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About the Book

Beyond the Book

400 pp., 6.125 x 9.25, 1 table, bibl., index

Themes in Religion and American Culture


Designed to serve as an introduction to American religion, this volume is distinctive in its approach: instead of following a traditional narrative, the book is arranged thematically. Eleven chapters by top scholars present, in carefully organized and accessible fashion, topics and perspectives fundamental to the understanding of religion in America. Some of the chapters treat aspects of faith typical to most religious groups, such as theology, proselytization, supernaturalism, and cosmology. Others deal with race, ethnicity, gender, the state, economy, science, diversity, and regionalism--facets of American culture that often interact with religion.

Each topical essay is structured chronologically, divided into sections on pre-colonial, colonial, revolutionary and early republican, antebellum, postbellum and late nineteenth-century, early twentieth-century, and modern America. One can study the extended history of a certain theme, or read "across" the book for a study of all the themes during a specific period in history. This book's new approach offers a rich analysis of the genuine complexity of American religious life. With a helpful glossary of basic religious terms, movements, people, and groups, this book will become an essential tool for students and teachers of religion.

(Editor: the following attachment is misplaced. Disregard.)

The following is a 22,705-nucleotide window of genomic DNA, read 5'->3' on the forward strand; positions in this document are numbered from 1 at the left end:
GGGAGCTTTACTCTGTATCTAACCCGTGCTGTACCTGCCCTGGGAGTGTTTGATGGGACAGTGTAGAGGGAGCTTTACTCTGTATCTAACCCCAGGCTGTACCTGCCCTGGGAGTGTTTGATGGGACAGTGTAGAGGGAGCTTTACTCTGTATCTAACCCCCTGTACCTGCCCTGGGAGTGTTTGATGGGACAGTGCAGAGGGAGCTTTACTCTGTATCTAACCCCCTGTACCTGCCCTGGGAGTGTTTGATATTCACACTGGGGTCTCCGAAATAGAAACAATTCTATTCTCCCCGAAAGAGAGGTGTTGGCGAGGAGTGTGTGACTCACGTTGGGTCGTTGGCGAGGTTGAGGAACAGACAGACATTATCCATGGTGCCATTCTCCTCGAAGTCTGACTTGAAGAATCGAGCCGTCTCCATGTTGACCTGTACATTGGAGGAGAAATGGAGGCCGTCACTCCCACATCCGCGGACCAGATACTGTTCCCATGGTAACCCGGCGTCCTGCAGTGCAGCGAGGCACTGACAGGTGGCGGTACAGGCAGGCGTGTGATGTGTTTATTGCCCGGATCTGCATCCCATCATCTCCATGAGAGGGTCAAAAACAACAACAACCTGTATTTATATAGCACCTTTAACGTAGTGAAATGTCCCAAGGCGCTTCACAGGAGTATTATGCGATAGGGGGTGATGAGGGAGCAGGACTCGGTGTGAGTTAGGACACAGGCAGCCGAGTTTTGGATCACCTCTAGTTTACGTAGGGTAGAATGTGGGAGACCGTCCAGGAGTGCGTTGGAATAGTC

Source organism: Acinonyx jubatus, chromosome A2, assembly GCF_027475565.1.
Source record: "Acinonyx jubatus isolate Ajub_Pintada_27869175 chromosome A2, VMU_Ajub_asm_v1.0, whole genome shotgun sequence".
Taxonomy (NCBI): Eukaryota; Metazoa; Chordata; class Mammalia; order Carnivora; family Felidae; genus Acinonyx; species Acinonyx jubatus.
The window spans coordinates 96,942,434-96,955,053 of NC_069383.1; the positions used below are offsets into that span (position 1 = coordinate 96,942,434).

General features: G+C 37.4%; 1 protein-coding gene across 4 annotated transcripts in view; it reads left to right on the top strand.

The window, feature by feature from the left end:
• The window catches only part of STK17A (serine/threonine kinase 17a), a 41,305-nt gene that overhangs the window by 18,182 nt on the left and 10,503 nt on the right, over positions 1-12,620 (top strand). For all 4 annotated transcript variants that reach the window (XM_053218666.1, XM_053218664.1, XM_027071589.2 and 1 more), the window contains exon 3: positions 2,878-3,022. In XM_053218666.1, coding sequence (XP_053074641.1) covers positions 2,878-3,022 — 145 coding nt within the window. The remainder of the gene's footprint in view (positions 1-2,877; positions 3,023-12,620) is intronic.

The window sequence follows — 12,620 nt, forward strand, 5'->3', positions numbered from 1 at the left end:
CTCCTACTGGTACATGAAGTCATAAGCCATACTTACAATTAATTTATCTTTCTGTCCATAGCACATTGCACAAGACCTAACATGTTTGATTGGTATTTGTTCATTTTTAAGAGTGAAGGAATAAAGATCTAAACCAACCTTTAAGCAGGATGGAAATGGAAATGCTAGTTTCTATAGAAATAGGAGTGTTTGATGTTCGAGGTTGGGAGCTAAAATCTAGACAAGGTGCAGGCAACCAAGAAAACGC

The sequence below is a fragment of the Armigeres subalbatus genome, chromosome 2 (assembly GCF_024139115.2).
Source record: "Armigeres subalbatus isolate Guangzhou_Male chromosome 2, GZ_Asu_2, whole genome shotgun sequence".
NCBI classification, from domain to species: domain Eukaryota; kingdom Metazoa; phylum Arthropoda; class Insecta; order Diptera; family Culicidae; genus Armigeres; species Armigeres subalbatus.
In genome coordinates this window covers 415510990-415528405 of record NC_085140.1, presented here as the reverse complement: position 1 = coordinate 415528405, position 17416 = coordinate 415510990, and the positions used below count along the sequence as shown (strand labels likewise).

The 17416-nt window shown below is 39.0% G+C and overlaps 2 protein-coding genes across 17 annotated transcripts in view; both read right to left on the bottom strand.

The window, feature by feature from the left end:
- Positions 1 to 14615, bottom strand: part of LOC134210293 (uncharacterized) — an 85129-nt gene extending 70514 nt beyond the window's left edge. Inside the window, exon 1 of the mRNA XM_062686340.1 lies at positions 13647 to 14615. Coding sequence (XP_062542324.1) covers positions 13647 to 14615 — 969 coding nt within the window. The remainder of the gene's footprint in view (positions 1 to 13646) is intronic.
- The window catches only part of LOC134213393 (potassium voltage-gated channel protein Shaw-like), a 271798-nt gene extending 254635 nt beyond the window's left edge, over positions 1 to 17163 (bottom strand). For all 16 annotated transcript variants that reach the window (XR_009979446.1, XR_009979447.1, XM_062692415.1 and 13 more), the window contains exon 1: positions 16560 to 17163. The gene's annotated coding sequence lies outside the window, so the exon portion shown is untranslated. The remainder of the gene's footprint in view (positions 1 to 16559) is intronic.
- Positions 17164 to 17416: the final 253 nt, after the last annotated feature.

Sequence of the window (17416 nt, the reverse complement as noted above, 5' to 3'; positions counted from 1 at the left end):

Contributors:

Yvonne Chireau, Swarthmore College

Amy DeRogatis, Michigan State University

William Durbin, Washington Theological Union

Tracy Fessenden, Arizona State University

James German, State University of New York, Potsdam

Philip Goff, Indiana University-Purdue University at Indianapolis

Paul Harvey, University of Colorado, Colorado Springs

Sue Marasco, Vanderbilt University

Winnifred Fallers Sullivan, University of Chicago Divinity School

Roberto TreviƱo, University of Texas, Arlington

David Weaver-Zercher, Messiah College

About the Author

Philip Goff is director of the Center for the Study of Religion and American Culture and associate professor of religious studies and American studies at Indiana University-Purdue University at Indianapolis. He writes about American religion in the Enlightenment era and the history of religious radio. Paul Harvey is professor of history at the University of Colorado at Colorado Springs and author of Redeeming the South: Religious Cultures and Racial Identities among Southern Baptists, 1865-1925.


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